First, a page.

That Was The Week That Was

After a break for Thanksgiving, this week I looked at the numerical decline of the history major and shared some of my favorite meals and museums in my favorite world capital. A few other things I was reading this week:

• As a Protestant prone to lamenting what was lost in the Reformation, I was glad for the challenge of David Henreckson’s reflection on the “simple regimen of grace” found in even the most austere forms of Protestantism.

• But that doesn’t change my belief that it’s the musical richness of Lutheranism that is one of the most enduring legacies of the Reformation. (Trigger warning for my wife, her sister, and their classmates: the linked post celebrates St. Olaf College without so much as mentioning Luther College.)

Festival of Christmas in Bethel University's Great Hall
Bethel’s own Festival of Christmas is pretty great in its own right — Bethel University

• Teaching a course on “The Pietist Option for Lutherans” inspired me to write about the Norwegian revivalist Hans Nielsen Hauge for The Anxious Bench.

(If you missed it last weekend… I dashed off a post about the WWI roots of Christ the King Sunday.)

• My next AB post will jump off from Fleming Rutledge’s new collection of Advent sermons, which does much to detach Christmas from the season that precedes it in the church calendar. But I’m sympathetic to Courtney Ellis’ argument that “the theological practices of Advent and Christmas are not mutually exclusive.”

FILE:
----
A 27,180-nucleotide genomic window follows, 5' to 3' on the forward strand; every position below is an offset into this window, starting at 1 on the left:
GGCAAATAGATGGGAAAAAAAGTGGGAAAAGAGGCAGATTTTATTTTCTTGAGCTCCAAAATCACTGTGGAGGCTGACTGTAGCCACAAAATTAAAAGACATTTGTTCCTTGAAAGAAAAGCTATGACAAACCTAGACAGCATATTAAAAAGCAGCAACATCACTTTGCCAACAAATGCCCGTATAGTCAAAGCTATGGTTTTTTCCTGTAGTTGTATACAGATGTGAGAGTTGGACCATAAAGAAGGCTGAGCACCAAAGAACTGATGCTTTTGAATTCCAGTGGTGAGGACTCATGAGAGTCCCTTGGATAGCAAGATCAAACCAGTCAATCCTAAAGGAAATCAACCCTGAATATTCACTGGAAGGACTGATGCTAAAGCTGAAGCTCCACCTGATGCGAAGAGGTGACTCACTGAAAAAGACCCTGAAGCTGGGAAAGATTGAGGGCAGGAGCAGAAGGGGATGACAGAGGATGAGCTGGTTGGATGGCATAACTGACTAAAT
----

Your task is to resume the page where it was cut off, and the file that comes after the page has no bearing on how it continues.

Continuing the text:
• Jay Phelan is always both inspiring and challenging, but especially when he reflects on the meaning of Christian freedom.

• It’s hard to keep up with all the debate swirling around the deceased missionary John Allen Chau. But I’d recommend not coming to any facile conclusions until you’ve read the New York Times‘ in-depth profile of Chau and Foreign Policy‘s article on the islanders who killed him.

• As I watched left-progressive historians on Twitter mark the death of George H. W. Bush by dredging up the worst moments of a career that even Slate celebrated, I appreciated even more James Bratt’s call for nuance and complexity in historical interpretation.

• As so often, Peter Beinart’s analysis was particularly insightful: “Bush was the last person to occupy the Oval Office whose opponents saw him as a fully legitimate president… Race is crucial to any comparison of George H. W. Bush to the presidents who have succeeded him. Yes, Bush was a personally decent man who respected the norms of his office. But so was Obama. It wasn’t only Bush’s personal respectability that made his presidency less rancorous. It was his racial respectability, the fact that he personified a racial hierarchy that has since been unsettled by demographic change.”

Whippman, America the Anxious• As more and more middle-class Americans find themselves part of the gig economy, Ruth Whippman warned that the “constant curation of a salable self demanded by the new economy can be a special hellspring of anxiety.”

• Does my discipline’s emphasis on contingency explain why historians seem more concerned than economists by Donald Trump’s presidency?

• You can’t understand the importance of Charles Lindbergh without glancing back at the Wright Brothers. But a new book argues that one member of that famous duo was much more important than the other.

• Predictably, easy grading often leads to better student evaluations.